Actors in the performance of "From the Back of the Bus"

City residents often wonder whether those living in the suburbs and towns surrounding Syracuse feel removed from the violence it’s facing. Though many may not feel it is their problem, Hill thinks the high level of violence should concern everyone.

“It’s not just the people on the South Side or the people on the North or the East Side of Syracuse that needs to really get involved. It’s everybody in Syracuse that needs to get involved. It’s effecting the entire City of Syracuse, and if somebody doesn’t realize that then they’re in trouble — there’s a problem because their brain is not allowing them to open up enough to see what’s actually going on around them. And whatever’s going on around you will eventually effect you if you don’t get involved.”

Some tend to feel violence increases during the summer months, and credit nice weather and idle minds for the surge in shootings. Dr. Elijah Anderson is one of the leading urban ethnographers in the U.S. and the William K. Lanman Professor of Sociology at Yale University. He says violence in urban areas often stems from the complex systems of culture and economy within the community.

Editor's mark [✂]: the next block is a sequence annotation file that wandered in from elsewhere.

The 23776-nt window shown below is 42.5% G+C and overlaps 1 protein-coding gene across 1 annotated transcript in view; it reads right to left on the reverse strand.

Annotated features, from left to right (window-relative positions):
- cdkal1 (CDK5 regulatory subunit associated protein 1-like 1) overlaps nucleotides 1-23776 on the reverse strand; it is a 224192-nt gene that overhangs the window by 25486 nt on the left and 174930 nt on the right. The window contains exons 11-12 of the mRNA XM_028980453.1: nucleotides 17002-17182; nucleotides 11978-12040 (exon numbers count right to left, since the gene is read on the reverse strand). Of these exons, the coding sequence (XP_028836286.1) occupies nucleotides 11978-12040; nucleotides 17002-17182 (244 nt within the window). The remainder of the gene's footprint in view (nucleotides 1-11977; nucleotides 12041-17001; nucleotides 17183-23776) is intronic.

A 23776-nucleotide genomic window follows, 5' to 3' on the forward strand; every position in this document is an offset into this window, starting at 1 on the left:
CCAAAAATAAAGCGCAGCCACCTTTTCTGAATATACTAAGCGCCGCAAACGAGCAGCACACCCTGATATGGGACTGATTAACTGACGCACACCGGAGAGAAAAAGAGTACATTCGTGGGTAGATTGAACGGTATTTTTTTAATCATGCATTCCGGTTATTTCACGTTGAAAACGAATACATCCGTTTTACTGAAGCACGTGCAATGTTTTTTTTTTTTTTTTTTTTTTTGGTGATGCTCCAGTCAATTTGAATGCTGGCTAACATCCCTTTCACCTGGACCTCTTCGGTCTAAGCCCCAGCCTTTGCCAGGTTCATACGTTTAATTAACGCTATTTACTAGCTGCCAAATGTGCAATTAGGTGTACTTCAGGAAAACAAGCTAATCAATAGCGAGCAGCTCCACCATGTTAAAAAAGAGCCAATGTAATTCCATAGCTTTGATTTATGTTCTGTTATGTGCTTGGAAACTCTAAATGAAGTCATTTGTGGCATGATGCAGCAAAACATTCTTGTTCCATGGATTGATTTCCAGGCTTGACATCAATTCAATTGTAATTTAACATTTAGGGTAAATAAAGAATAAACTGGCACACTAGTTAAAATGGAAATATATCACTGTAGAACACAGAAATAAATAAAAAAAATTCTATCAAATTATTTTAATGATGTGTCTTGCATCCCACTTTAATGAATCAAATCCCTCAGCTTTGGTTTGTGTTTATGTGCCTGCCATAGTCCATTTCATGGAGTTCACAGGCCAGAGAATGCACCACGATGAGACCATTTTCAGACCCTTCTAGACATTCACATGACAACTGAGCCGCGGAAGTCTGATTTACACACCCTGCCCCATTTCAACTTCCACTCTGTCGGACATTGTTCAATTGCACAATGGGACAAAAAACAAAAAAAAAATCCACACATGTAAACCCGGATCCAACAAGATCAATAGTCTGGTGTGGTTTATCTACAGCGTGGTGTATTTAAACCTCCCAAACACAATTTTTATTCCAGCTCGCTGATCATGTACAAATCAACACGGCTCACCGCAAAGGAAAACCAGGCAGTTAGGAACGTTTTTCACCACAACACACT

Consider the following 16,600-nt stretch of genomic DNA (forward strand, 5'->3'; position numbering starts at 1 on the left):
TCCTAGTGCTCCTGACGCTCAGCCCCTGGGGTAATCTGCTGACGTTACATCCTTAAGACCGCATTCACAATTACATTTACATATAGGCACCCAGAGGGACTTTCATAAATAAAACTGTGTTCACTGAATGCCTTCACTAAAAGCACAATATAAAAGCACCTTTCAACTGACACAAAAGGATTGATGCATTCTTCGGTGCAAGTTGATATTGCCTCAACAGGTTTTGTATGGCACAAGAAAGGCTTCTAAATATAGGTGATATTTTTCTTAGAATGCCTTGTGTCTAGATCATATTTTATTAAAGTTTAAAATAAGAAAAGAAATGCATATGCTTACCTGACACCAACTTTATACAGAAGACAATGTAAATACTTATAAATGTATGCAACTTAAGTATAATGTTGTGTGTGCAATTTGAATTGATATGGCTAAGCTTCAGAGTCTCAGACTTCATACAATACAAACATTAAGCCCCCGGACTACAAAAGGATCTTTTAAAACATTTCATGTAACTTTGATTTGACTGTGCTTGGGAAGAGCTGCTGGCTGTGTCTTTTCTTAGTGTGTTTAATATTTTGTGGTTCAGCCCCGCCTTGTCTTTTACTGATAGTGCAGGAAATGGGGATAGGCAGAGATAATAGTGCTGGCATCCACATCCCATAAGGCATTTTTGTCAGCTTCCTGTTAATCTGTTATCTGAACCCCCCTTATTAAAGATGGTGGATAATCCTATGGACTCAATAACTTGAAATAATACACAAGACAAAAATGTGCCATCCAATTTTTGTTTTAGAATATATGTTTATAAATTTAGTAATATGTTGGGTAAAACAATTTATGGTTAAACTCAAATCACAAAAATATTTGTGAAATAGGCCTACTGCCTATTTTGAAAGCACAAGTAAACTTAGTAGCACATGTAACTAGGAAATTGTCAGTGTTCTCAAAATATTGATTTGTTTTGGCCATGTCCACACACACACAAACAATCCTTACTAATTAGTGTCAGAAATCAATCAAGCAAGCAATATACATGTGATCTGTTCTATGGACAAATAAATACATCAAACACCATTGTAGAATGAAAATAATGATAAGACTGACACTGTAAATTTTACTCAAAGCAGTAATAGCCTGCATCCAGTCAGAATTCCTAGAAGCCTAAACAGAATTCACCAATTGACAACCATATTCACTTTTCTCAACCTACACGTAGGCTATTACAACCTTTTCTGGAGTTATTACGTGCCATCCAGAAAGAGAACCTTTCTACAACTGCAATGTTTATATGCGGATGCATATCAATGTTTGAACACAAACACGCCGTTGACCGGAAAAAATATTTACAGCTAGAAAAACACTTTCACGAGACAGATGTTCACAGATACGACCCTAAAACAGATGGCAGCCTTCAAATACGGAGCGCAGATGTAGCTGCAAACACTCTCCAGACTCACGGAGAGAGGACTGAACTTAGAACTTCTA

“One has to face up to the idea of structural poverty; the fact that jobs and opportunities are just not there for people. And this encourages people to deal with the issues in a much more direct way.”

Dr. Elijah Anderson reveals part of his theory explained in his book, Code of the Street.

Syracuse residents agree with Dr. Anderson. Kenyon Black and Chris Markward believe the violence won’t decline when the summer heat does.

Residents sharing their views on violence in Syracuse

The people of Syracuse are marching, educating our youth and using the arts as approaches to eradicate violence. But there are still many questions remaining when it comes to mending the violent state of Syracuse. Can violence be reduced when the system it stems from continues to marginalize people? As of now, no one really knows; but many don't plan to stop until they do. 

I was born and raised in Syracuse, NY. Unable to bring myself to leave the area and drawn to Le Moyne's communication and athletic programs, I decided to attend Le Moyne College where I am now a junior communications major. While at Le Moyne I have dedicated most of my time to being a midfielder on the women's lacrosse team and the News and Features Editor of the school newspaper, The Dolphin. Since I was a little girl, I have been passionate about reading and writing, fascinated by the power words have to connect us and make the world feel a little bit smaller. From that passion stemmed an interest in radio and how people are able to communicate, not just through spoken word, but through music as well.